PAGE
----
“Tho’ much is taken, much abides, One equal temper of heroic hearts yet strong in will, To strive, to seek, to find, and not to yield.”

~ Alfred, Lord Tennyson

Tomorrow we will remember. We should remember every day. And everyday act with the character and valor of those heroes who stormed the beaches of Normandy.

Tomorrow June 6th, will be the seventy-fifth anniversary of D-Day. We commemorate the unparalleled heroism of human beings facing inhuman elements to begin the destruction of the most devastating evil in human history and the vanquishing of civilization’s most obscene enemy. But the remembrance must also be personal. There will be ceremonies everywhere. From city hall lawns to legion halls. Attend one. With the young people in your lives.

Despite all the hypocrisy and pettiness we detest that surrounds us all in this era, greatness can still can be found. And not just in the veterans. But their greatness has lessons for us.

What Tom Brokaw called “the greatest generation” taught us this: it can never be only about rhetoric. It’s not just about words. It’s about action. What put the “great” into that generation was a connection to the struggles for dignity of all people, and the courage to serve and sacrifice to help realize that dignity. The pounding those heroes took on the anvil of history produced the steel that is the stuff of legend. We have an obligation to honor that legend and live up to that legacy every day and in every way.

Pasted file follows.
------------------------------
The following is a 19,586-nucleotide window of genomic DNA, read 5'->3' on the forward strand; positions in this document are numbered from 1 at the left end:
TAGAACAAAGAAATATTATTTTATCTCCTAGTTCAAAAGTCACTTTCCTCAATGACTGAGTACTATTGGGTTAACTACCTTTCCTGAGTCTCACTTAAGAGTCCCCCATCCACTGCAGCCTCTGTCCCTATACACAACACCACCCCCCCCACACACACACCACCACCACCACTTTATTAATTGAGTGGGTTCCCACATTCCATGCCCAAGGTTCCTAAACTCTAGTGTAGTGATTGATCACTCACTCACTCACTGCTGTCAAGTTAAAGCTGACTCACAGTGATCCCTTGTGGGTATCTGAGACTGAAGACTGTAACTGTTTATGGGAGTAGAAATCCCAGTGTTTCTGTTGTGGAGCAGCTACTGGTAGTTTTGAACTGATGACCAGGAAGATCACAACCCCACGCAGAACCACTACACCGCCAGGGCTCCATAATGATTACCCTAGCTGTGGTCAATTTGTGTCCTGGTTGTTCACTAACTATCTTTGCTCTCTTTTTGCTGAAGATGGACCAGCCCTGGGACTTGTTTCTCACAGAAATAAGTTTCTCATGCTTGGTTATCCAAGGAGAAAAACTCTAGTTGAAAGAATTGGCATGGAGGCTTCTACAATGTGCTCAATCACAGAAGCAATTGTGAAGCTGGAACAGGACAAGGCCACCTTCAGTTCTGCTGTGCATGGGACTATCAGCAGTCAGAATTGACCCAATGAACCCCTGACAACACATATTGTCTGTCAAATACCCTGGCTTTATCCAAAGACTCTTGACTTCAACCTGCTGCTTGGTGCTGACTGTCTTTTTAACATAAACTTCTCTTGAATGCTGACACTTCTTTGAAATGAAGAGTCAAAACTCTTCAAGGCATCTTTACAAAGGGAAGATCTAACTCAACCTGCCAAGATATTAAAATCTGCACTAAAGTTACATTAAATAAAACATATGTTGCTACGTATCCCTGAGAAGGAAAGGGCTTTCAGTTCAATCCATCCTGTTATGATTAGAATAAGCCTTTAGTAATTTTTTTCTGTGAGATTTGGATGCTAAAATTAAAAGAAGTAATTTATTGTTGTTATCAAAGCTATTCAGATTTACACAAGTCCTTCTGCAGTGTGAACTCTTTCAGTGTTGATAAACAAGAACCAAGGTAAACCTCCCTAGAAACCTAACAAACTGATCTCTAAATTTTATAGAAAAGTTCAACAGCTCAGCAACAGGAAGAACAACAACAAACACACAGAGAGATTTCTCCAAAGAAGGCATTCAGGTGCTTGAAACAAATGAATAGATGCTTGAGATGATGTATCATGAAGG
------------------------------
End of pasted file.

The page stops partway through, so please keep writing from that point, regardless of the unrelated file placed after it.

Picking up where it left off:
Without doubt, there remain obstacles to overcome. Injustice, oppression, apathy. But we must stay loyal to our purpose and we must be standard bearers of compassion and conscience. If we do so, it will be the living proof that the sacrifices of 75 years ago were not wasted. Everyday courage born of the belief that what is important in life is not what everybody can get for themselves, but what together we can do for the progress of mankind.

Too many of us are too self-absorbed in our private lives and too many public officials play politics at the edges never daring to care. This week, let us resolve to change. Let us resolve to look at the pictures of the young heroes of Normandy and let us absorb the spirit of the 6th of June and pledge to do better. To care for our neighbours and the most vulberablr in our communities. To be their soldiers.

“Lest we forget” is not just a motto for remembrance. It is more than anything a daily call to the best of us to act. To act with the honour and selflessness inherent in the spirit of victory in everything we do. This is the most lasting and meaningful tribute we can bring to that greatest generation who gave us D-Day as a legacy for all eternity. This is the most essential duty we have. To turn that days’ fleeting hours of hope into a permanent and constant reality.

Lest we forget, for all our todays, many gave their tomorrows.

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